I want to be able to get a script (ran at startup) to open up a konsole terminal.
When it opens it is to do some persistent things (like change directory and source bashrc) and run a long running program.
If the program crashes or I come in and <ctrl+c> it, it is to start accepting commands from standard input (like 'up-enter' to try again, as if it was interactive the whole time).

I have tried so many things to get it working (I'm currently just trying to get it to ls and revert to interactive on completion);

konsole -e ls
konsole --hold ls
konsole -e /bin/bash -c ls
konsole --hold -e "/bin/bash -c ls"
konsole -e "/bin/bash -i -c ls"
konsole -e /bin/bash -i -c ls
konsole -e "echo ls > /tmp/konsolebash;/bin/bash -i --rcfile /tmp/konsolebash"

echo ls > /tmp/konsolebash
konsole -e "/bin/bash -i --rcfile /tmp/konsolebash"

Is it to do with the quotes? Should I not be using them, should I be escaping something?
Am I even meant to try and execute bash?
I'm running out of ideas but I hope it's even achievable (but hopefully not something embarrassingly simple that I missed).

I'll upvote answers that successfully use other terminal emulators if konsole in particular is the problem (but since the question is specifically about konsole I don't think I can give you the juicy tick)

  • The last two lines look promising. Have you tried them without escaping the quotes around source ... ls?
    – n.st
    Dec 2, 2013 at 1:06
  • sorry that was a copy paste error from writing the question
    – Hashbrown
    Dec 2, 2013 at 1:09
  • And that didn't work? Strange... What exactly did it do?
    – n.st
    Dec 2, 2013 at 1:09
  • yeah it just brings up a normal interactive shell (no command is visibly ran, just prompt is displayed). It seems to either accept arguments, or be interactive, never both.
    – Hashbrown
    Dec 2, 2013 at 1:10
  • 2
    I still think however that using --rcfile should have done exactly what you need... Edit: In fact, I just checked and bash --rcfile /tmp/foo does work for me, while bash refuses to start with -i --rcfile /tmp/foo. So try omitting the -i and see if that helps.
    – n.st
    Dec 2, 2013 at 1:31

2 Answers 2


Thanks to @n.st's comments I have made this one liner:

konsole -e /bin/bash --rcfile <(echo "cd /;ls;echo hi | less")

Which is just a shorter version without tmpfiles, using bash process substitution for the following;

echo "cd /;ls;echo hi | less" > /tmp/konsolebash;konsole -e /bin/bash --rcfile /tmp/konsolebash

Which will run some commands, have them display, change the environment, run a long running program (less) and when it ends (:q) will be interactive.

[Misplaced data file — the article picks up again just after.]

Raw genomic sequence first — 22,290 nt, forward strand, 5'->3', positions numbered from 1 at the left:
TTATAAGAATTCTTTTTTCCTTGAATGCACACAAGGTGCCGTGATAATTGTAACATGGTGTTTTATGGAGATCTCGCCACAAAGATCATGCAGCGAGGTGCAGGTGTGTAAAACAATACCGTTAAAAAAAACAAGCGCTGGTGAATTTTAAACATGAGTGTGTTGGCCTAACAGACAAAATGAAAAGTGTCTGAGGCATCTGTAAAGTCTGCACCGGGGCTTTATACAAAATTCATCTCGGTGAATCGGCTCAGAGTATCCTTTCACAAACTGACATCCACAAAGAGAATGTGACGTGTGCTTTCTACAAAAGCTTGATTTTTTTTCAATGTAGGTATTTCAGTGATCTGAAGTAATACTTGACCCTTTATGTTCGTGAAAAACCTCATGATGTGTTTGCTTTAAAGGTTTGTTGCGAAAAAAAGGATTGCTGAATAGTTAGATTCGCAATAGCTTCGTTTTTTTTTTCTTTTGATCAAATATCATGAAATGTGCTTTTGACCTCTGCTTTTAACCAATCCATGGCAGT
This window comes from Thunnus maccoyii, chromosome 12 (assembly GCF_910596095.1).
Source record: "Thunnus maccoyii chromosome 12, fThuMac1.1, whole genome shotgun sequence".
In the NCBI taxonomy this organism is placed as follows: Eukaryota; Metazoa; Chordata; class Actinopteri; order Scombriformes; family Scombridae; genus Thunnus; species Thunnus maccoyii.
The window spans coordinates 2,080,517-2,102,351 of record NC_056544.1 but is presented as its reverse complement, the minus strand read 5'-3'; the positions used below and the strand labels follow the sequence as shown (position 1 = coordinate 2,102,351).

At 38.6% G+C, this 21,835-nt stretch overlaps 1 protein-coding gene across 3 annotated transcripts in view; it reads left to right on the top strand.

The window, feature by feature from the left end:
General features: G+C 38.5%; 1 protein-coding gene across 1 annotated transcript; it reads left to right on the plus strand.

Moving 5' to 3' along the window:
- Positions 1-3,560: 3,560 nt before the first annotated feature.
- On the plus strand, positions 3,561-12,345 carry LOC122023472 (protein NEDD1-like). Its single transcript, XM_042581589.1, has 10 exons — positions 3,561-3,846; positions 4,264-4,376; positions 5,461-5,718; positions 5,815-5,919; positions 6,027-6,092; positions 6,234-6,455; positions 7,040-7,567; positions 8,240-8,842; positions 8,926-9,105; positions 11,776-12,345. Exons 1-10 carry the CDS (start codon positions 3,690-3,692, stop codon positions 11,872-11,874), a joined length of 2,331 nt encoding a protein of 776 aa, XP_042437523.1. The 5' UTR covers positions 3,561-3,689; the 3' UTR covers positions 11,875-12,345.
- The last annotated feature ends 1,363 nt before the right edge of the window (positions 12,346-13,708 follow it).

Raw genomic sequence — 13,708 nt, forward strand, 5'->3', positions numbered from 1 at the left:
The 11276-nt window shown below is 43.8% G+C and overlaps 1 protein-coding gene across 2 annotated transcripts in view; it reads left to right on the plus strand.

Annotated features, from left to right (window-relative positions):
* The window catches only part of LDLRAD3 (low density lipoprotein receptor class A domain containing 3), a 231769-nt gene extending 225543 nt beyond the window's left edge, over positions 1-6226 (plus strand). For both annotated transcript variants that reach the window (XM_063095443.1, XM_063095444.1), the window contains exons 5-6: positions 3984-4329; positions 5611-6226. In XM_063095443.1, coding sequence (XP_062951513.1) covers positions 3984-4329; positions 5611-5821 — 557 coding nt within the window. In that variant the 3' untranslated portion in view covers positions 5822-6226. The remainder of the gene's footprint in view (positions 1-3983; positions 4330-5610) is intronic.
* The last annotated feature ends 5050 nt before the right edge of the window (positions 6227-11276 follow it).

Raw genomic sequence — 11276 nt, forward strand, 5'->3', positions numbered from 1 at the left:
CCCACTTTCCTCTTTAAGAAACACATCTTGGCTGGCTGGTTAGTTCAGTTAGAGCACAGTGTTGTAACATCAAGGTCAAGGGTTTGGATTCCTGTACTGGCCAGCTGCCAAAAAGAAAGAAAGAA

So replace cd /;ls;echo hi | less (the demonstration) with your script.

No history but at least you're in the correct directory now and have any environment variables you may have wanted set up.

Basically the same as my prior attempt;

konsole -e "echo ls > /tmp/konsolebash;/bin/bash -i --rcfile /tmp/konsolebash"

except the file write is outside the konsole execution, I've dropped the -i flag and the execution parameters are not in one quote block

Unfortunately the --rcfile switch causes your ~/.bashrc not to be loaded for those commands, so if you needed an alias or something you'll have to do this;

cat ~/.bashrc > /tmp/konsolebash; echo "commands" >> /tmp/konsolebash;konsole -e /bin/bash --rcfile /tmp/konsolebash

Which just copies your bashrc then appends your commands to the end of it

  • There is no need to copy your bashrc, just use source ~/.bashrc.
    – n.st
    Dec 2, 2013 at 11:21
  • I actually tried that, it doesn't work for the rest of the commands in the list. I.e if .bashrc has alias BOB, the argument source ~/.bashrc;BOB;cd / will have BOB fail. I have no idea why, but this works
    – Hashbrown
    Dec 2, 2013 at 12:10

A shorter & simpler solution:

konsole -e '$SHELL -c "ls; $SHELL"' &

This one doesn't have the issues with history or sourcing .bashrc either. If your $SHELL environment variable doesn't point to bash, you can specify it manually.

This does spawn a second (bash) shell inside the same terminal window, so some things from the first command might not be carried over.

Answer adapted from an askubuntu answer.

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